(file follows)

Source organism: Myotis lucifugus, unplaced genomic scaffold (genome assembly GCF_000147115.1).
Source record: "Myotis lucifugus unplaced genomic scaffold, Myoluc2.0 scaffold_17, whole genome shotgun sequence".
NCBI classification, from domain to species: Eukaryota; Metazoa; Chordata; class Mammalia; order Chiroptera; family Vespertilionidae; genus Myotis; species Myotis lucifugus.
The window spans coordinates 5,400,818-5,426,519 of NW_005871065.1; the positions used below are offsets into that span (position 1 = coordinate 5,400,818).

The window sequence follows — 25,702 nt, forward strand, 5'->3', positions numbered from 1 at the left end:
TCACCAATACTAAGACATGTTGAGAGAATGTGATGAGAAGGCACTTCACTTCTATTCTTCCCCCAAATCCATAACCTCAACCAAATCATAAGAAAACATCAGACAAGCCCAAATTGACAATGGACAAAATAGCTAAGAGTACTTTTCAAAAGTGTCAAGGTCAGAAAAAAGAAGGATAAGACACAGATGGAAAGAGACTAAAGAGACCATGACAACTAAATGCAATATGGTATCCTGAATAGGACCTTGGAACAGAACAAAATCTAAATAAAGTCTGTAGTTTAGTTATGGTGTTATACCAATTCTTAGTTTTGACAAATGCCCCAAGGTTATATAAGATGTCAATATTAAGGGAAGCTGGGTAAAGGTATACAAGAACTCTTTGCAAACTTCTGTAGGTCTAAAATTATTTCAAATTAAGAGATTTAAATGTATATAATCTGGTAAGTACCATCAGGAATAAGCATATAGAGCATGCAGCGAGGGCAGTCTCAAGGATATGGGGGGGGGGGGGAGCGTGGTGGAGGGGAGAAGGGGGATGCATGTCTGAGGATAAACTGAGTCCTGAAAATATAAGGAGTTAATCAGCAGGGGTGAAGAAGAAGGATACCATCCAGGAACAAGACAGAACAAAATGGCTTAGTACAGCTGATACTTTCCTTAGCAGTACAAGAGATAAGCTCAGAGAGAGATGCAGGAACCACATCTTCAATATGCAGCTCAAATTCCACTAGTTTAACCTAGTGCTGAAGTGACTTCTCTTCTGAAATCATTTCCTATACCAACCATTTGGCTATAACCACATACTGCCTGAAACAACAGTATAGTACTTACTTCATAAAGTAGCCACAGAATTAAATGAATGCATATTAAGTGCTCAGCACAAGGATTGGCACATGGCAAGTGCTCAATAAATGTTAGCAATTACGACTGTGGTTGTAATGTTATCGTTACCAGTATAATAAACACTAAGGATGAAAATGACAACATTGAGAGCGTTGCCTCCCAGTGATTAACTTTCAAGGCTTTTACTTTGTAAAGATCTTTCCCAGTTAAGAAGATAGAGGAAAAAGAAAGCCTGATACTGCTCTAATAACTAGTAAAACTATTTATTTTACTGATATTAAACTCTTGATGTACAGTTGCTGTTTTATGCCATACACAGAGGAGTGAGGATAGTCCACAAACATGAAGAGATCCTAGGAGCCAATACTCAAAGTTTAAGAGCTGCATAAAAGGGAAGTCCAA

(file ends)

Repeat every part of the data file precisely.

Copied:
Source organism: Myotis lucifugus, unplaced genomic scaffold (genome assembly GCF_000147115.1).
Source record: "Myotis lucifugus unplaced genomic scaffold, Myoluc2.0 scaffold_17, whole genome shotgun sequence".
NCBI classification, from domain to species: Eukaryota; Metazoa; Chordata; class Mammalia; order Chiroptera; family Vespertilionidae; genus Myotis; species Myotis lucifugus.
The window spans coordinates 5,400,818-5,426,519 of NW_005871065.1; the positions used below are offsets into that span (position 1 = coordinate 5,400,818).

The window sequence follows — 25,702 nt, forward strand, 5'->3', positions numbered from 1 at the left end:
TCACCAATACTAAGACATGTTGAGAGAATGTGATGAGAAGGCACTTCACTTCTATTCTTCCCCCAAATCCATAACCTCAACCAAATCATAAGAAAACATCAGACAAGCCCAAATTGACAATGGACAAAATAGCTAAGAGTACTTTTCAAAAGTGTCAAGGTCAGAAAAAAGAAGGATAAGACACAGATGGAAAGAGACTAAAGAGACCATGACAACTAAATGCAATATGGTATCCTGAATAGGACCTTGGAACAGAACAAAATCTAAATAAAGTCTGTAGTTTAGTTATGGTGTTATACCAATTCTTAGTTTTGACAAATGCCCCAAGGTTATATAAGATGTCAATATTAAGGGAAGCTGGGTAAAGGTATACAAGAACTCTTTGCAAACTTCTGTAGGTCTAAAATTATTTCAAATTAAGAGATTTAAATGTATATAATCTGGTAAGTACCATCAGGAATAAGCATATAGAGCATGCAGCGAGGGCAGTCTCAAGGATATGGGGGGGGGGGGGAGCGTGGTGGAGGGGAGAAGGGGGATGCATGTCTGAGGATAAACTGAGTCCTGAAAATATAAGGAGTTAATCAGCAGGGGTGAAGAAGAAGGATACCATCCAGGAACAAGACAGAACAAAATGGCTTAGTACAGCTGATACTTTCCTTAGCAGTACAAGAGATAAGCTCAGAGAGAGATGCAGGAACCACATCTTCAATATGCAGCTCAAATTCCACTAGTTTAACCTAGTGCTGAAGTGACTTCTCTTCTGAAATCATTTCCTATACCAACCATTTGGCTATAACCACATACTGCCTGAAACAACAGTATAGTACTTACTTCATAAAGTAGCCACAGAATTAAATGAATGCATATTAAGTGCTCAGCACAAGGATTGGCACATGGCAAGTGCTCAATAAATGTTAGCAATTACGACTGTGGTTGTAATGTTATCGTTACCAGTATAATAAACACTAAGGATGAAAATGACAACATTGAGAGCGTTGCCTCCCAGTGATTAACTTTCAAGGCTTTTACTTTGTAAAGATCTTTCCCAGTTAAGAAGATAGAGGAAAAAGAAAGCCTGATACTGCTCTAATAACTAGTAAAACTATTTATTTTACTGATATTAAACTCTTGATGTACAGTTGCTGTTTTATGCCATACACAGAGGAGTGAGGATAGTCCACAAACATGAAGAGATCCTAGGAGCCAATACTCAAAGTTTAAGAGCTGCATAAAAGGGAAGTCCAA